So the first of my reports from my visit on the 13th will be published either later this week or early next week.

Thank you, everyone, for your interest, suggestions and support. You really are a great group of readers!

Visiting the Vet – Transformations.

This is why some choose to become veterinary doctors.

Today I write about the last animal that Dr. Jim attended to from my morning at Lincoln Road on June 22nd. I have been blown away by the interest in this theme from so many of you. Thank you!

Indeed, today I am back at the clinic spending both the morning and some of the afternoon watching and recording.

My plan from now on, subject to Dr. Codd supporting the idea, is to spend time at the clinic roughly one day a month. For in just the five or six hours of a day’s visit there is such a variety of events that it will provide more than enough material for me to present Visiting the Vet posts regularly each week during the following month.

OK! Now to the last patient that morning.

12:20

A woman carries in a stray kitten that had been found on the premises of a local scrap metal dealer.

The woman, Lynn, didn’t hesitate to bring the kitten to Lincoln Road because it had an infected right eye.

Jim takes some blood, in itself a bit of a challenge with such a young kitten, and looks more closely at the male kitten. He observes that the eye is most terribly infected with puss pouring out and Jim is of no doubt that the kitten had this eye infection since birth just a few weeks ago.

I come closer to take a photograph (the one above) and am in awe of the delicate way that Jim uses a tiny swab, Lynn holding the kitten for Jim, to clear the puss away from the eye. Moments later Jim has not only cleaned out all the puss but found and removed the cause of the infection that was behind the kitten’s eyeball.

12:40 The kitten sees with both eyes. What a transformation in just twenty minutes.

Jim looks up at Lynn: “Lynn, you do know you have saved his life!”

Lynn replies: “I didn’t really want another cat!”

Jim then gets some food for the kitten and gives it time to settle down.

Lynn and I chat and I am flattered to learn that Lynn has previously purchased a copy of my book. It can be such a small world at times!

12:30 All done. Lynn wraps the kitten back into the same towel that was used to bring it in to the clinic such a short time ago.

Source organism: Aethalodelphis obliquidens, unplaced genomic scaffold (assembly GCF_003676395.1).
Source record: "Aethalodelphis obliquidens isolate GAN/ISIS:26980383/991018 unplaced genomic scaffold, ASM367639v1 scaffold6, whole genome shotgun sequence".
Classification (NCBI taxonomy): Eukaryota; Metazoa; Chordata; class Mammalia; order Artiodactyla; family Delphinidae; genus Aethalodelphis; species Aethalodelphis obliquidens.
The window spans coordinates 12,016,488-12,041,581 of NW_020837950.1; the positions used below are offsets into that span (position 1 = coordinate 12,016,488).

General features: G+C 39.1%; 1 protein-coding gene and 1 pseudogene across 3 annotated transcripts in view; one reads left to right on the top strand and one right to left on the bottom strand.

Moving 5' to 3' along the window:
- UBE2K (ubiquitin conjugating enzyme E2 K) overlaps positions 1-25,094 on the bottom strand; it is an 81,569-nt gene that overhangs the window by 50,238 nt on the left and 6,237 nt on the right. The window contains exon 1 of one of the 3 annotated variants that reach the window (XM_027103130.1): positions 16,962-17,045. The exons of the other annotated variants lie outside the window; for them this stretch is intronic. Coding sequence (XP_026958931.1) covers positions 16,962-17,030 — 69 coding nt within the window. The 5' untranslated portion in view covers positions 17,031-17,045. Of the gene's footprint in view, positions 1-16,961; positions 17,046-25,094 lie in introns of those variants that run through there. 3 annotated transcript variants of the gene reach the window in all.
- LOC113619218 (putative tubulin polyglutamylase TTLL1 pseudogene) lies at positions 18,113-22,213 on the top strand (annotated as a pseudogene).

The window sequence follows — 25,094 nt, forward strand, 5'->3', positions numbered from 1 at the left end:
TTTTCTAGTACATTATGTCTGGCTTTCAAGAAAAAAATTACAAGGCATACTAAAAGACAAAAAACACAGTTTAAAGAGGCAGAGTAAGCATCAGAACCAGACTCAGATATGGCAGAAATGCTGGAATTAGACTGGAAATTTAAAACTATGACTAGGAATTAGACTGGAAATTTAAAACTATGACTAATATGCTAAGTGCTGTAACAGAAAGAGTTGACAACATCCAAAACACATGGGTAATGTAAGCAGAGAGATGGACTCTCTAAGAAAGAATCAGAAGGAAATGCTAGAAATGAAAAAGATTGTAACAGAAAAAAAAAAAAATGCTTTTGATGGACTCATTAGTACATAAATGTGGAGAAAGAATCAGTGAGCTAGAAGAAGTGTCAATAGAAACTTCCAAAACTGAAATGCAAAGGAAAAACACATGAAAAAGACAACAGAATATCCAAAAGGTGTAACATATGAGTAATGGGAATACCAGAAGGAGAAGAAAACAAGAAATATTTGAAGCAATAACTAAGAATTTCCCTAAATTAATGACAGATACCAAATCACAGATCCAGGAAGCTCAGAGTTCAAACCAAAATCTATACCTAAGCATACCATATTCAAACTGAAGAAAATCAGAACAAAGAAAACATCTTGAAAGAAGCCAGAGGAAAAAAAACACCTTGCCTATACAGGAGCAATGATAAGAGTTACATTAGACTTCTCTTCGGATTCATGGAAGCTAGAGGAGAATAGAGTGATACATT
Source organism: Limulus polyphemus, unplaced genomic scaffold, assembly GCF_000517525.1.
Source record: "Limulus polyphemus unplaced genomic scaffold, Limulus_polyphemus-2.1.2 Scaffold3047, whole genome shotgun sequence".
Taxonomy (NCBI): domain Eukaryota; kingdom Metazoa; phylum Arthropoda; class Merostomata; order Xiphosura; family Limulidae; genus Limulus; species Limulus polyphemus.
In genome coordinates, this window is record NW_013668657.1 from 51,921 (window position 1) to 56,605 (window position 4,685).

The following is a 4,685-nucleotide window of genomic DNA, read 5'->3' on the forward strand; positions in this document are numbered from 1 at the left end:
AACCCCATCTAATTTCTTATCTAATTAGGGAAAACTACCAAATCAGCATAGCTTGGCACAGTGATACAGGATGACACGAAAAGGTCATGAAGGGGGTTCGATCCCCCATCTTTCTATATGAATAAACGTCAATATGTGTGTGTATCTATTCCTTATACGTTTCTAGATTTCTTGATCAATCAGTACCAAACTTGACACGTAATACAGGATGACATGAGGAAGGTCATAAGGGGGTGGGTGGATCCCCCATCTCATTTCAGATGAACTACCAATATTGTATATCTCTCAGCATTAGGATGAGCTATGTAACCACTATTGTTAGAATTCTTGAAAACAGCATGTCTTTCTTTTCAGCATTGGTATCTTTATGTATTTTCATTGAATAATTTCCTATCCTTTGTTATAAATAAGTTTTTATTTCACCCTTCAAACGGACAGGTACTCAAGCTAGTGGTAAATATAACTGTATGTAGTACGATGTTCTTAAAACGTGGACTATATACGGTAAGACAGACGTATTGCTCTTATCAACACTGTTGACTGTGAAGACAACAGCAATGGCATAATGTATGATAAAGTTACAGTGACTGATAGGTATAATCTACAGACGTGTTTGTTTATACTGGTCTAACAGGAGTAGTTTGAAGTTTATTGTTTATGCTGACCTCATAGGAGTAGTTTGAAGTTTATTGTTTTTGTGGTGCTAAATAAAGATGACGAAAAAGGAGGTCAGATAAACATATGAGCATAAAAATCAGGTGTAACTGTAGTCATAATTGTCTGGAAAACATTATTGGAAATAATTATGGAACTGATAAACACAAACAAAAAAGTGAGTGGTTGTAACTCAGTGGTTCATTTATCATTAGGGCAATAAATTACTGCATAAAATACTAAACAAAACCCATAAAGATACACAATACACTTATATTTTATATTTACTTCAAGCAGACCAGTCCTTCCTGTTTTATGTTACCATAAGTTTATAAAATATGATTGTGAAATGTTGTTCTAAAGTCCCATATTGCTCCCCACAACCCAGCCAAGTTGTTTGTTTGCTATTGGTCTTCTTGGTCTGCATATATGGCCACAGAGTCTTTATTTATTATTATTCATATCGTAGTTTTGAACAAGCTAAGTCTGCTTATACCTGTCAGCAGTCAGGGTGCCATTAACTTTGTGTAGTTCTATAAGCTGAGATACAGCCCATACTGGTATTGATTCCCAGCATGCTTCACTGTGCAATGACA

Thus ended my first experience of being behind the scenes of a busy vet practice.

The experience has profoundly affected me.

For as well as the astounding level of medical skill that I have observed it was also clear, as Jim put it, that he has to play counselor, psychotherapist, and even bartender. Why bartender? Because Jim quietly offers the observation that quite a few persons come in with their pets when they are the worse for drink! The owner that is not the animal!

Seriously though, let me offer what I concluded after just this one visit to Lincoln Road. That Jim and, I’m sure, Dr. Russ and many thousands of DVMs across the world, have many more demands on them than just being a good doctor.

They must display attention to detail and have an inquiring mind. They must be genuinely empathetic for the animal owner’s circumstances. But also good record keepers! Also they will have to endure a great deal of kneeling. Then, again, those knees have to be topped with a head that is jam-packed full of knowledge and experience to avoid jumping to incorrect conclusions. More subjectively, their emotions have to be kept under control for they frequently will see animals that have not been best cared for and, again all too frequently, they will have to end the life of a dear pet as gently and painlessly as is possible.

To be continued!

Visiting the Vet – Buffy & Chloe

Still it comes, one pet after another!

It’s 11:05

This is Buffy, a nine-year-old Dachshund crossed with a Terrier, who is drinking and peeing too much according to the lady who brought Buffy in to the clinic this morning. Adding that Buffy seems to be always hungry and quieter than normal.

Jim runs a blood test and not long after says that nothing has jumped out at him as a potential issue from Part One of the test results. (Apparently, the blood test comprised two parts – I will learn more in a subsequent visit to Lincoln Road.)

Buffy’s heart sounds good. Buffy has not lost weight.

Then Part Two of the blood test results reveal, thankfully, that Buffy is not diabetic, is not indicating Cushing’s Syndrome, and that Buffy’s kidneys are fine.

In other words, Buffy has the look of a healthy dog.

Has this all been a waste of time and money? Not at all, says Dr. Jim. This is the first time the clinic has seen Buffy and all the test results can now be logged providing a baseline of data for future reference purposes.

11:50 In comes Chloe.

Chloe has been vomiting up her food and, consequently, has stopped eating. Jim is concerned that Chloe is overweight and that in the very hot weather of recent days (high 90s F./mid 30s C.) he has been seeing a number of dogs with excessive heat problems.

One thing that could be done to Chloe was to clip her excessively long toe nails.

Jim does that.

12:15 All done.

To be continued:

(Please note: These observations are mine alone and because of the busy environment it must be assumed that my interpretation of what was taking place might not be totally accurate. Nothing in this blog post should be used by a reader to make any medical judgment about an animal. If you have any concern about an animal do make an appointment to see a properly qualified veterinarian doctor.)